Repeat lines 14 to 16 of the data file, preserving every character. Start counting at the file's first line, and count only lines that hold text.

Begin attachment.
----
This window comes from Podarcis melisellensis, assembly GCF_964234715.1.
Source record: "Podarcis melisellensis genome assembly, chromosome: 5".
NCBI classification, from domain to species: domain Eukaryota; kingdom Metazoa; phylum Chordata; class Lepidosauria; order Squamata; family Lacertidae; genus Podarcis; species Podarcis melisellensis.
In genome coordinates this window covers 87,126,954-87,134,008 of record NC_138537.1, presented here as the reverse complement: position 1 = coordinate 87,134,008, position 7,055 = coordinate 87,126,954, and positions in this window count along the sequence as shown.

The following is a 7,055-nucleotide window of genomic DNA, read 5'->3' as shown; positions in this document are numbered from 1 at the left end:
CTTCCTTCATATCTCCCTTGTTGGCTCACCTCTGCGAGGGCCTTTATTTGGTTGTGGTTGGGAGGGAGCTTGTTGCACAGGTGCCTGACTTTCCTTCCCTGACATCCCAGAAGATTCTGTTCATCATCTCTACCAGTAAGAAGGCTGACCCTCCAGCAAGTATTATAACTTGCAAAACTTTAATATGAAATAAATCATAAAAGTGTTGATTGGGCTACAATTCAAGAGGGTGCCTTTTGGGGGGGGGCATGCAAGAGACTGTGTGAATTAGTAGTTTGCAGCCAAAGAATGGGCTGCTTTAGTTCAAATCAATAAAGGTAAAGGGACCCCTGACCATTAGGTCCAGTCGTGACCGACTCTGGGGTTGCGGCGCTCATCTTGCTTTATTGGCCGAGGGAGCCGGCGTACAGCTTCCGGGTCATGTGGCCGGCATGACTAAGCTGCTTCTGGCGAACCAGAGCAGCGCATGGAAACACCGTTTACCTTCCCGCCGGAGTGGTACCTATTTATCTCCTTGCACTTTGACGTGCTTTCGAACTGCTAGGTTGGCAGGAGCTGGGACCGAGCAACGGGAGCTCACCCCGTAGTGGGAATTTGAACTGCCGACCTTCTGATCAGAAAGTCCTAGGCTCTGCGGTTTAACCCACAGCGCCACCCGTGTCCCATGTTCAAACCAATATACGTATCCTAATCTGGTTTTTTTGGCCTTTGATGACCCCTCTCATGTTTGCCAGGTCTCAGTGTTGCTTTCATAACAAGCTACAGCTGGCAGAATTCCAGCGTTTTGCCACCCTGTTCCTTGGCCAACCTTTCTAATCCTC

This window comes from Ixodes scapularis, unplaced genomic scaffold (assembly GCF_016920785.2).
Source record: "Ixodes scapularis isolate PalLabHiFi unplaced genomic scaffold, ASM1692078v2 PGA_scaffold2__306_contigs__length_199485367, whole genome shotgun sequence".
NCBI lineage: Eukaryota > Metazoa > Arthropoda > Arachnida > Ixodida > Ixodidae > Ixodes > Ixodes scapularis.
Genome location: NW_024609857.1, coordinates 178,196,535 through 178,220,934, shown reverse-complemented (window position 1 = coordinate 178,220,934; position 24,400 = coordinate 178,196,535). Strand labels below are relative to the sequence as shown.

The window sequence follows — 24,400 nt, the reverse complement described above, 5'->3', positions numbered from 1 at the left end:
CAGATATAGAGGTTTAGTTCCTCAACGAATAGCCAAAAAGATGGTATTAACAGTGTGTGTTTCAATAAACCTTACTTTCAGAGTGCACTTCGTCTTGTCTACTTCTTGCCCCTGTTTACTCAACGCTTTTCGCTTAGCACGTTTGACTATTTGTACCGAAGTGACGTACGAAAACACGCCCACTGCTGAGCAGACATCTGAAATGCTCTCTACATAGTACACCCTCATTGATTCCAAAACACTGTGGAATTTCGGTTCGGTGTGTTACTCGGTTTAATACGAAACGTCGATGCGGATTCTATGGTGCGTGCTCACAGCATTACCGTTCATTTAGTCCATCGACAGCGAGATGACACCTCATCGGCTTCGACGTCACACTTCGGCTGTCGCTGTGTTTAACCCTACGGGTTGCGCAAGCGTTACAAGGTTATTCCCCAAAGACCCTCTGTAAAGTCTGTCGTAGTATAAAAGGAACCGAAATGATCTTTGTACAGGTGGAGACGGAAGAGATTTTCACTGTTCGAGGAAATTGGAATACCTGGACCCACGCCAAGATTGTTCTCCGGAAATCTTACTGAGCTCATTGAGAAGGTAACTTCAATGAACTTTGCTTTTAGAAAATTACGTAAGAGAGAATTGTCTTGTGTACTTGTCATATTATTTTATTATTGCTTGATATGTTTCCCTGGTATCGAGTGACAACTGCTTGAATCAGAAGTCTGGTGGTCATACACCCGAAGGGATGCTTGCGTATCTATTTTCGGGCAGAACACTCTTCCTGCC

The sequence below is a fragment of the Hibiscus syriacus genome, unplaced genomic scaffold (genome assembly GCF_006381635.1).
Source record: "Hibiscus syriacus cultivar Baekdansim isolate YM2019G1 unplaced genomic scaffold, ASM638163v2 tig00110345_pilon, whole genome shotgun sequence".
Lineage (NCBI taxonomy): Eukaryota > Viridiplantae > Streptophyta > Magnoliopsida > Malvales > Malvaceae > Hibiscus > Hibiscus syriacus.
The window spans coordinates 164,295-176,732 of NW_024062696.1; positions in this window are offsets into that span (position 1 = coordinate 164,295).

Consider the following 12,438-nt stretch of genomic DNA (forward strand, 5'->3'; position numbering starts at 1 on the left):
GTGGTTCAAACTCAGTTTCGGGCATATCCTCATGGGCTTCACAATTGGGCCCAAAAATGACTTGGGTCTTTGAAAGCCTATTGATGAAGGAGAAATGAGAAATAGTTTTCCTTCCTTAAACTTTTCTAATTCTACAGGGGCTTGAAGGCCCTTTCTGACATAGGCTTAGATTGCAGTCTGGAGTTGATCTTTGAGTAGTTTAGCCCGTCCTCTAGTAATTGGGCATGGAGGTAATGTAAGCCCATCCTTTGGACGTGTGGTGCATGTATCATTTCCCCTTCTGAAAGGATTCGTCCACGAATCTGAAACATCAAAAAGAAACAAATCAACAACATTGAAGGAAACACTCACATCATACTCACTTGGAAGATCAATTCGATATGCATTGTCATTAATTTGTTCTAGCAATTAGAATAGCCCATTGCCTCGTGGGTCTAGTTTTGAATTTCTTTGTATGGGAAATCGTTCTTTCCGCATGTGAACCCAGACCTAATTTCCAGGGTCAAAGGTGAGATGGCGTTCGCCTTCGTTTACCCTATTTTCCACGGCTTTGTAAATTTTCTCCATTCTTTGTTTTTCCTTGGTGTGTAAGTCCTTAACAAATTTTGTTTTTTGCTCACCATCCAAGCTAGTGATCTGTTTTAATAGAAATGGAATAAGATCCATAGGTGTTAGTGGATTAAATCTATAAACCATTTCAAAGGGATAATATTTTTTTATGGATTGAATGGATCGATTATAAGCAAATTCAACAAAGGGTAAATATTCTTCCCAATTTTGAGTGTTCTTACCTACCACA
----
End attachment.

Source record: "Hibiscus syriacus cultivar Baekdansim isolate YM2019G1 unplaced genomic scaffold, ASM638163v2 tig00110345_pilon, whole genome shotgun sequence".
Lineage (NCBI taxonomy): Eukaryota > Viridiplantae > Streptophyta > Magnoliopsida > Malvales > Malvaceae > Hibiscus > Hibiscus syriacus.
The window spans coordinates 164,295-176,732 of NW_024062696.1; positions in this window are offsets into that span (position 1 = coordinate 164,295).